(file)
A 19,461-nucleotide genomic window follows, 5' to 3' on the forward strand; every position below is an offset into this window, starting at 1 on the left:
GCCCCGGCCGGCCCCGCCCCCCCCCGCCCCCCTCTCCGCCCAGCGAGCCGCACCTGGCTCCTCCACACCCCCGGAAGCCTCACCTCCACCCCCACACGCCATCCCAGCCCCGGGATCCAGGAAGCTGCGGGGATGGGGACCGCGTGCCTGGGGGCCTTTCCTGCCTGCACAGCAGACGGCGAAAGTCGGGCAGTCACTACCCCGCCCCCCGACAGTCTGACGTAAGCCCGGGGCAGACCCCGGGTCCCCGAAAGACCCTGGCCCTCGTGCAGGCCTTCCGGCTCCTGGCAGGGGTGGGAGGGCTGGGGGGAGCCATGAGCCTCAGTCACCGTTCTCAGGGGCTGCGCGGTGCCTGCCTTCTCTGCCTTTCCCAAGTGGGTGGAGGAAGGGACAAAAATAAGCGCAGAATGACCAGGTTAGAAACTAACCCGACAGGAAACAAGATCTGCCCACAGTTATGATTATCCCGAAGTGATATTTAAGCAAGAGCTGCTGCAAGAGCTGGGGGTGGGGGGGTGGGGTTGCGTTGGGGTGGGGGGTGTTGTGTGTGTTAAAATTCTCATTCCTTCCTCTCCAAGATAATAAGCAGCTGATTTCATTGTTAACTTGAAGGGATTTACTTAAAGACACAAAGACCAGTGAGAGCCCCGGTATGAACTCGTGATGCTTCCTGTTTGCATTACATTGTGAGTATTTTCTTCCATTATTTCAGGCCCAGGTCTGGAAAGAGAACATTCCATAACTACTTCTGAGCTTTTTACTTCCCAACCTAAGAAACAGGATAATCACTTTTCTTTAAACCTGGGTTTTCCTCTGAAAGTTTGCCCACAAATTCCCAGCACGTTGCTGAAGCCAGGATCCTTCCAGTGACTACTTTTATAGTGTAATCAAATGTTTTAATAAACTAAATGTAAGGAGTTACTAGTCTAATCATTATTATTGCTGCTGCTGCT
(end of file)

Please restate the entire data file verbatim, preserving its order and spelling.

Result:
A 19,461-nucleotide genomic window follows, 5' to 3' on the forward strand; every position below is an offset into this window, starting at 1 on the left:
GCCCCGGCCGGCCCCGCCCCCCCCCGCCCCCCTCTCCGCCCAGCGAGCCGCACCTGGCTCCTCCACACCCCCGGAAGCCTCACCTCCACCCCCACACGCCATCCCAGCCCCGGGATCCAGGAAGCTGCGGGGATGGGGACCGCGTGCCTGGGGGCCTTTCCTGCCTGCACAGCAGACGGCGAAAGTCGGGCAGTCACTACCCCGCCCCCCGACAGTCTGACGTAAGCCCGGGGCAGACCCCGGGTCCCCGAAAGACCCTGGCCCTCGTGCAGGCCTTCCGGCTCCTGGCAGGGGTGGGAGGGCTGGGGGGAGCCATGAGCCTCAGTCACCGTTCTCAGGGGCTGCGCGGTGCCTGCCTTCTCTGCCTTTCCCAAGTGGGTGGAGGAAGGGACAAAAATAAGCGCAGAATGACCAGGTTAGAAACTAACCCGACAGGAAACAAGATCTGCCCACAGTTATGATTATCCCGAAGTGATATTTAAGCAAGAGCTGCTGCAAGAGCTGGGGGTGGGGGGGTGGGGTTGCGTTGGGGTGGGGGGTGTTGTGTGTGTTAAAATTCTCATTCCTTCCTCTCCAAGATAATAAGCAGCTGATTTCATTGTTAACTTGAAGGGATTTACTTAAAGACACAAAGACCAGTGAGAGCCCCGGTATGAACTCGTGATGCTTCCTGTTTGCATTACATTGTGAGTATTTTCTTCCATTATTTCAGGCCCAGGTCTGGAAAGAGAACATTCCATAACTACTTCTGAGCTTTTTACTTCCCAACCTAAGAAACAGGATAATCACTTTTCTTTAAACCTGGGTTTTCCTCTGAAAGTTTGCCCACAAATTCCCAGCACGTTGCTGAAGCCAGGATCCTTCCAGTGACTACTTTTATAGTGTAATCAAATGTTTTAATAAACTAAATGTAAGGAGTTACTAGTCTAATCATTATTATTGCTGCTGCTGCT